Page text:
"Which is to be Master?"-The Indefensibility of Political Representation

Philosophical Inquiry 31 (3-4):1-10 (2009)
Government, the systematic exercise of command by some over others backed by the allegedly legitimate use of violence, requires justification. All government is predicated upon a distinction between rulers and ruled. Who should occupy the position of ruler and who the position of the ruled is a perennial problem. In thecontemporary world, representative democracy is the only plausible contender for the role of justified government. The key to the justification and popularacceptance of democracy as a (or the) legitimate form of government is the idea of representation, the idea being that in a representative democracy, the people,in some way, rule themselves and thus bridge the gap between the ruler and ruled. However, if a satisfactory account of representation is not forthcoming, thejustificatory status of representative democracy becomes problematic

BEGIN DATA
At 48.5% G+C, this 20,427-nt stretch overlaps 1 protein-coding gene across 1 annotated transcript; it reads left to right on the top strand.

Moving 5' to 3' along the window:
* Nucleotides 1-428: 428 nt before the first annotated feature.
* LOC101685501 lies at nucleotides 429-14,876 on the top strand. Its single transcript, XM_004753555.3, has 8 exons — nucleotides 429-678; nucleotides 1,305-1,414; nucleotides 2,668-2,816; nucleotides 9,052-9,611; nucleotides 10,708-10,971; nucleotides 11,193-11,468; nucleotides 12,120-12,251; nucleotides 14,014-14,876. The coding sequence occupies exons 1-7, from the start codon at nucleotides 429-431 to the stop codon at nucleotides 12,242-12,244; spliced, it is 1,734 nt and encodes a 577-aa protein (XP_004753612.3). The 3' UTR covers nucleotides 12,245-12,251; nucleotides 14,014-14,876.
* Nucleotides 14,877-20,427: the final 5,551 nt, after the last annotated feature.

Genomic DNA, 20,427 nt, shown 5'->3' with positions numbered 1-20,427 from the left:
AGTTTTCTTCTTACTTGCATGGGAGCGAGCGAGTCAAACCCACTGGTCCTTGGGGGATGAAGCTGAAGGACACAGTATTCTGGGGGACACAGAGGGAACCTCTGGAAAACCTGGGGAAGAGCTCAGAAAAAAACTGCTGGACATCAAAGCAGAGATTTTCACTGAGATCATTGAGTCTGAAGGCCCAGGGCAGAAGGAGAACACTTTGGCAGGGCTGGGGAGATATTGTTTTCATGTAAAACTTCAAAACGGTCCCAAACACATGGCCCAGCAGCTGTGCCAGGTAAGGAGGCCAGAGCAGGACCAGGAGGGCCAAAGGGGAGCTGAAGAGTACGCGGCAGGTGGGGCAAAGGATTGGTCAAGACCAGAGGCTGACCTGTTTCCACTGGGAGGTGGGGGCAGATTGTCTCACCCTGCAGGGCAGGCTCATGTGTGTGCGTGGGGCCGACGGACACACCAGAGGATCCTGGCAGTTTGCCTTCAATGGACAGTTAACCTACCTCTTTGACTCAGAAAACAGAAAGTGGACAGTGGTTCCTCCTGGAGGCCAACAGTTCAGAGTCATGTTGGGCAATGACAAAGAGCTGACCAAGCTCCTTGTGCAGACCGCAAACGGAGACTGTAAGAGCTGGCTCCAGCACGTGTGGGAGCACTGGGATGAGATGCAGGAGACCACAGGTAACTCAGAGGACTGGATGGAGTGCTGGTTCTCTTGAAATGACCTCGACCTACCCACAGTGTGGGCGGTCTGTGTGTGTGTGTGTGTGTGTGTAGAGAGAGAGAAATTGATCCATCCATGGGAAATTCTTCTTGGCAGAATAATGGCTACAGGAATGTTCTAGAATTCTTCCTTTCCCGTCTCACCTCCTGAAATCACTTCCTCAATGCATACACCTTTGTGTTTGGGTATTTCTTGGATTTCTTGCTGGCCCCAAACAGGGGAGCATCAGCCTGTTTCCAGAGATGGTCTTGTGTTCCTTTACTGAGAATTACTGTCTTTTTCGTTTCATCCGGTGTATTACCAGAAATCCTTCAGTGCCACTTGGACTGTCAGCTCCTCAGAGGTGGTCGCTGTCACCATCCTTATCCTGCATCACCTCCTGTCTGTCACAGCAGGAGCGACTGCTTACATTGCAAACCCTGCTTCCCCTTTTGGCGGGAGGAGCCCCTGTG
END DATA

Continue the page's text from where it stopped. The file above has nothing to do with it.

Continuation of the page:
Keywords Ancient Philosophy  Contemporary Philosophy
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ISBN(s) 1105-235X
DOI 10.5840/philinquiry2009313/41
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